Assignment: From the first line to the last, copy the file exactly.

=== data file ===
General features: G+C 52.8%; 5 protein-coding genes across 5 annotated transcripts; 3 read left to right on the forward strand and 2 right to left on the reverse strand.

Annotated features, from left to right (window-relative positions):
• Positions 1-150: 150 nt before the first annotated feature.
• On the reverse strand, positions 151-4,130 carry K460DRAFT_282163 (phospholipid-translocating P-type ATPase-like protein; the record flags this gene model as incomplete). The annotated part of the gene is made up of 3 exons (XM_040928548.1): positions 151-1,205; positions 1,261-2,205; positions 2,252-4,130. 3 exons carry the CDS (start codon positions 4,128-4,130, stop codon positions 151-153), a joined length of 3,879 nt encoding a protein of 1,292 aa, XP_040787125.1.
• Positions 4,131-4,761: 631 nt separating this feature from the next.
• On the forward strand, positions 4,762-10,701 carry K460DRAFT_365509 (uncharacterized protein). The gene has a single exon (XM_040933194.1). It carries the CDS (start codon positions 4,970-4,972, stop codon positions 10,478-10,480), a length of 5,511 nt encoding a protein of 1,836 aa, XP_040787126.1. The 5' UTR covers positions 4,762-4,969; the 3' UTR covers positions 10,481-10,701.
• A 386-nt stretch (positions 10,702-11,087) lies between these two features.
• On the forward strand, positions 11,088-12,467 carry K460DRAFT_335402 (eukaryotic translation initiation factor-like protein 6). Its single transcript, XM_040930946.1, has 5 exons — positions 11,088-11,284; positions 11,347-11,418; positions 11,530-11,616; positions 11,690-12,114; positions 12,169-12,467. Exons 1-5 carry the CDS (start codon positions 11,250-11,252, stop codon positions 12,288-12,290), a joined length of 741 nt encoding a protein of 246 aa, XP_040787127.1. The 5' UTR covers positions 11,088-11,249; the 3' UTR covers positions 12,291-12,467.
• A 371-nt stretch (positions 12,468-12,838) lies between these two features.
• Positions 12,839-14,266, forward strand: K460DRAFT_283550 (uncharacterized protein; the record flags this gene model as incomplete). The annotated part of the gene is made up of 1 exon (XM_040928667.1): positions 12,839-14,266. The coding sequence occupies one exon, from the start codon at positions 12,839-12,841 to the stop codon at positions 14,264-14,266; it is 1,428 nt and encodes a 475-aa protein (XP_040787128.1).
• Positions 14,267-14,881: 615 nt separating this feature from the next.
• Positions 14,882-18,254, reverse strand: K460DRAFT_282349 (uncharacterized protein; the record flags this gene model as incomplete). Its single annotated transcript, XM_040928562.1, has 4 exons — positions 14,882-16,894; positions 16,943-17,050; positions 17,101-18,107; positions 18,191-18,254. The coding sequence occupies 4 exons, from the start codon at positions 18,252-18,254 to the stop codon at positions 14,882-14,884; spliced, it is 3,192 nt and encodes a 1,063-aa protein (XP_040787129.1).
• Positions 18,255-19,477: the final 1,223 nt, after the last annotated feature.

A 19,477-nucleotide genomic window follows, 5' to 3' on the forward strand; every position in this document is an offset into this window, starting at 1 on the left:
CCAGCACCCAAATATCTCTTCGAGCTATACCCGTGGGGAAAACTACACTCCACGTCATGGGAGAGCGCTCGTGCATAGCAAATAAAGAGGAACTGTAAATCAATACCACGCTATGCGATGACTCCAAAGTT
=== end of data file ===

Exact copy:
General features: G+C 52.8%; 5 protein-coding genes across 5 annotated transcripts; 3 read left to right on the forward strand and 2 right to left on the reverse strand.

Annotated features, from left to right (window-relative positions):
• Positions 1-150: 150 nt before the first annotated feature.
• On the reverse strand, positions 151-4,130 carry K460DRAFT_282163 (phospholipid-translocating P-type ATPase-like protein; the record flags this gene model as incomplete). The annotated part of the gene is made up of 3 exons (XM_040928548.1): positions 151-1,205; positions 1,261-2,205; positions 2,252-4,130. 3 exons carry the CDS (start codon positions 4,128-4,130, stop codon positions 151-153), a joined length of 3,879 nt encoding a protein of 1,292 aa, XP_040787125.1.
• Positions 4,131-4,761: 631 nt separating this feature from the next.
• On the forward strand, positions 4,762-10,701 carry K460DRAFT_365509 (uncharacterized protein). The gene has a single exon (XM_040933194.1). It carries the CDS (start codon positions 4,970-4,972, stop codon positions 10,478-10,480), a length of 5,511 nt encoding a protein of 1,836 aa, XP_040787126.1. The 5' UTR covers positions 4,762-4,969; the 3' UTR covers positions 10,481-10,701.
• A 386-nt stretch (positions 10,702-11,087) lies between these two features.
• On the forward strand, positions 11,088-12,467 carry K460DRAFT_335402 (eukaryotic translation initiation factor-like protein 6). Its single transcript, XM_040930946.1, has 5 exons — positions 11,088-11,284; positions 11,347-11,418; positions 11,530-11,616; positions 11,690-12,114; positions 12,169-12,467. Exons 1-5 carry the CDS (start codon positions 11,250-11,252, stop codon positions 12,288-12,290), a joined length of 741 nt encoding a protein of 246 aa, XP_040787127.1. The 5' UTR covers positions 11,088-11,249; the 3' UTR covers positions 12,291-12,467.
• A 371-nt stretch (positions 12,468-12,838) lies between these two features.
• Positions 12,839-14,266, forward strand: K460DRAFT_283550 (uncharacterized protein; the record flags this gene model as incomplete). The annotated part of the gene is made up of 1 exon (XM_040928667.1): positions 12,839-14,266. The coding sequence occupies one exon, from the start codon at positions 12,839-12,841 to the stop codon at positions 14,264-14,266; it is 1,428 nt and encodes a 475-aa protein (XP_040787128.1).
• Positions 14,267-14,881: 615 nt separating this feature from the next.
• Positions 14,882-18,254, reverse strand: K460DRAFT_282349 (uncharacterized protein; the record flags this gene model as incomplete). Its single annotated transcript, XM_040928562.1, has 4 exons — positions 14,882-16,894; positions 16,943-17,050; positions 17,101-18,107; positions 18,191-18,254. The coding sequence occupies 4 exons, from the start codon at positions 18,252-18,254 to the stop codon at positions 14,882-14,884; spliced, it is 3,192 nt and encodes a 1,063-aa protein (XP_040787129.1).
• Positions 18,255-19,477: the final 1,223 nt, after the last annotated feature.

A 19,477-nucleotide genomic window follows, 5' to 3' on the forward strand; every position in this document is an offset into this window, starting at 1 on the left:
CCAGCACCCAAATATCTCTTCGAGCTATACCCGTGGGGAAAACTACACTCCACGTCATGGGAGAGCGCTCGTGCATAGCAAATAAAGAGGAACTGTAAATCAATACCACGCTATGCGATGACTCCAAAGTT